A few girls passed on fighting her, and I don’t know if they were afraid or what, but Penelope [Ford, Jazz’s challenger on Sunday] stepped right up. I don’t know her very well, but after the ass kicking she took at All In, and a lot of the other stuff I’ve seen her do with Beyond and other places, she’s got something to prove. She’s very athletic, completely different, and it’s almost like a clash of eras. I’m not saying Penelope is of the ‘Divas’ era, but she definitely fits a lot closer to a certain genre than Jazz, and it’s going to be real physical. I don’t know if it’s going to go very long; they both have something to prove and they are going to be throwing bombs.
Crimson and Jax Dane have been very involved in this first year on an infrastructure level. Road Warrior Animal—hello—one of the most famous NWA tag teams in history. I think there’s been a lot of scuttlebutt because the story of the match is Jocephus is leading two women into battle. Obviously people have some hot takes on that; I think you will be pleasantly surprised by the end result of all that and I think people will enjoy it, as opposed to creating some dream tag team match that we can’t deliver. That’s the undercard, but these people all believed in Billy and I when nobody did.
Lagana on bringing back the prestige to the NWA Worlds Championship, what is the feeling surrounding Cody vs Aldis II?
It’s interesting that you’re bringing up ‘prestigious’ at All In; it wouldn’t have felt that way without the commitment and work of Nick Aldis. A guy that legitimately about a year ago was completely out of the business. He was a father, he basically stopped wrestling, and we pitched him the idea of coming in to create with us. Nothing more, nothing less, but we talked concept with him and he helped shape this concept and he helped—in this original incarnation got Tim Storm over—and we set a course moving forward. None of this was planned; it’s not like we twirled our mustaches evilly last year and said ‘we’re going to do Cody Rhodes versus Nick Aldis in August.’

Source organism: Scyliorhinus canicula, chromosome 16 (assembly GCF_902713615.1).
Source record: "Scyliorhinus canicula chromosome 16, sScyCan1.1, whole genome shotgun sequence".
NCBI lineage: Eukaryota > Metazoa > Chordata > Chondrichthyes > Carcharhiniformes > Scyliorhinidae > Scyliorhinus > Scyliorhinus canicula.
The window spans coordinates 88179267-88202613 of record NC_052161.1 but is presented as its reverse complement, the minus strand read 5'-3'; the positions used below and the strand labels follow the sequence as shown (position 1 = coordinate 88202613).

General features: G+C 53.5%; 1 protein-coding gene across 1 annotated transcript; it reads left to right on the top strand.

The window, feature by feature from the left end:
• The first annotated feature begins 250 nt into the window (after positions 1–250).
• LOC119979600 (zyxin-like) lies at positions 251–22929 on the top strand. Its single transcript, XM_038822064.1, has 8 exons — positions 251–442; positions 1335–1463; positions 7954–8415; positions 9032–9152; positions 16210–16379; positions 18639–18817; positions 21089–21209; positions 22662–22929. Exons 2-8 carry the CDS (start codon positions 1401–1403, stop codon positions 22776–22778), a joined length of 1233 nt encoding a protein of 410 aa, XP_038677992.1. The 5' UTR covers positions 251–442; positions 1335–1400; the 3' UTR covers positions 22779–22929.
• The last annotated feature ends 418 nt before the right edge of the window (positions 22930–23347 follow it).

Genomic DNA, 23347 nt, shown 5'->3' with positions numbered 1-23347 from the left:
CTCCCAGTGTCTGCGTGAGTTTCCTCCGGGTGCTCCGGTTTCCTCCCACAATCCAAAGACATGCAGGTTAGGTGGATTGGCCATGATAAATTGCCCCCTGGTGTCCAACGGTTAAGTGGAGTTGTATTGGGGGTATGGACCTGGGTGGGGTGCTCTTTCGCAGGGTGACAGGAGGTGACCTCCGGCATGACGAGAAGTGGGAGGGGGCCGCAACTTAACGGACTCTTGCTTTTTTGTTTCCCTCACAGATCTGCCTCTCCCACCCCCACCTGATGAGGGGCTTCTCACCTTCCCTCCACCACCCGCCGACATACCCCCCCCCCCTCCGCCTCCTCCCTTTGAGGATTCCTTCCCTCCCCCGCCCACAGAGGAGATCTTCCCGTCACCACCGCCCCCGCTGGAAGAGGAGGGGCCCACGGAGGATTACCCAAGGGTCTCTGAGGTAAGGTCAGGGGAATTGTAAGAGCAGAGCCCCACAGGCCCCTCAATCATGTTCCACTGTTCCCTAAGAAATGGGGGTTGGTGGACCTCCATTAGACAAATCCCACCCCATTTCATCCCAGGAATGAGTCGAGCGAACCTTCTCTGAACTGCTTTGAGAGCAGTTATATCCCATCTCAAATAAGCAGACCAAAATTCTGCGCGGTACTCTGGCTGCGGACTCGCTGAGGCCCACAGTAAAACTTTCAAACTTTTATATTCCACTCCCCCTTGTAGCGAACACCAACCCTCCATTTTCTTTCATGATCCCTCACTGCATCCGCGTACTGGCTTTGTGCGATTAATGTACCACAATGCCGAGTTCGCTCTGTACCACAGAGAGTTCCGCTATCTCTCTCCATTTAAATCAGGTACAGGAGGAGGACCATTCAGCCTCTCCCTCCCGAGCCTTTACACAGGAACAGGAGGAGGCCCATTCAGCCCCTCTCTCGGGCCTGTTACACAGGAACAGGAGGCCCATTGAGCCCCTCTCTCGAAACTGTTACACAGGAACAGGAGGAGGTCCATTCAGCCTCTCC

There was no plan, but what I think we got out of it was develop a strong concept / media idea that would attract a lot of people. Nick Aldis brought the title to China, Nick Aldis defended the title I think it was 30 times in three months. We believe a classic, real Worlds Champion—Nick Aldis now belongs on that list on that list of world champions with Harley Race, with Ric Flair, Ron Garvin, Ricky Steamboat—he deserves to be on that list with Dusty Rhodes, with the Funks. He has earned his spot by the work he put in, and your appreciation of that moment, as much as it was Cody was also Nick Aldis. And that’s what is real about this, the fact that these guys that are uber competitive on every level of this story, and it is far more real than people will ever know—or, hopefully they will know based on the work we put in with the documentaries. This event on Sunday is going to be monumental to the change of this business. It’s laying the groundwork that you don’t necessarily need a full-time wrestling contract to get attention on yourself. You don’t need all of this on top of you if you are smart and know how to execute inside this new genre of content creation.